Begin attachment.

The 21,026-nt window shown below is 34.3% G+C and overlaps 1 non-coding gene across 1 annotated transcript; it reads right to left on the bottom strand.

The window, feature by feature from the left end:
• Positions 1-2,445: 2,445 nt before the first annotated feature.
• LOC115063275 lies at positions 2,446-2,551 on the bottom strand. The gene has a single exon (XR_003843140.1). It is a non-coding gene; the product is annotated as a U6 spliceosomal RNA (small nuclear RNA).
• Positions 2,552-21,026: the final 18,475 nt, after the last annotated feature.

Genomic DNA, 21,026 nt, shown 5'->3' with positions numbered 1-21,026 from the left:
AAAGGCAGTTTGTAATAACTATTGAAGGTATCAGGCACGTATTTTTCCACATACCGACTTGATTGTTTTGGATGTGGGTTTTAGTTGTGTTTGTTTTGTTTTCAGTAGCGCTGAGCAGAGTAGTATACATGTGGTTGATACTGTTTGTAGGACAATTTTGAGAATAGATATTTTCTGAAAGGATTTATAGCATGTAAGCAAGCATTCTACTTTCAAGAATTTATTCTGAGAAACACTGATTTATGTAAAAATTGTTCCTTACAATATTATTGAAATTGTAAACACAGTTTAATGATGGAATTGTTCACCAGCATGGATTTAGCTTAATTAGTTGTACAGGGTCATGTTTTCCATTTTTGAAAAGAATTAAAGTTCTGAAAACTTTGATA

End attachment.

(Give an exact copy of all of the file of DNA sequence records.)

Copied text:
The 21,026-nt window shown below is 34.3% G+C and overlaps 1 non-coding gene across 1 annotated transcript; it reads right to left on the bottom strand.

The window, feature by feature from the left end:
• Positions 1-2,445: 2,445 nt before the first annotated feature.
• LOC115063275 lies at positions 2,446-2,551 on the bottom strand. The gene has a single exon (XR_003843140.1). It is a non-coding gene; the product is annotated as a U6 spliceosomal RNA (small nuclear RNA).
• Positions 2,552-21,026: the final 18,475 nt, after the last annotated feature.

Genomic DNA, 21,026 nt, shown 5'->3' with positions numbered 1-21,026 from the left:
AAAGGCAGTTTGTAATAACTATTGAAGGTATCAGGCACGTATTTTTCCACATACCGACTTGATTGTTTTGGATGTGGGTTTTAGTTGTGTTTGTTTTGTTTTCAGTAGCGCTGAGCAGAGTAGTATACATGTGGTTGATACTGTTTGTAGGACAATTTTGAGAATAGATATTTTCTGAAAGGATTTATAGCATGTAAGCAAGCATTCTACTTTCAAGAATTTATTCTGAGAAACACTGATTTATGTAAAAATTGTTCCTTACAATATTATTGAAATTGTAAACACAGTTTAATGATGGAATTGTTCACCAGCATGGATTTAGCTTAATTAGTTGTACAGGGTCATGTTTTCCATTTTTGAAAAGAATTAAAGTTCTGAAAACTTTGATA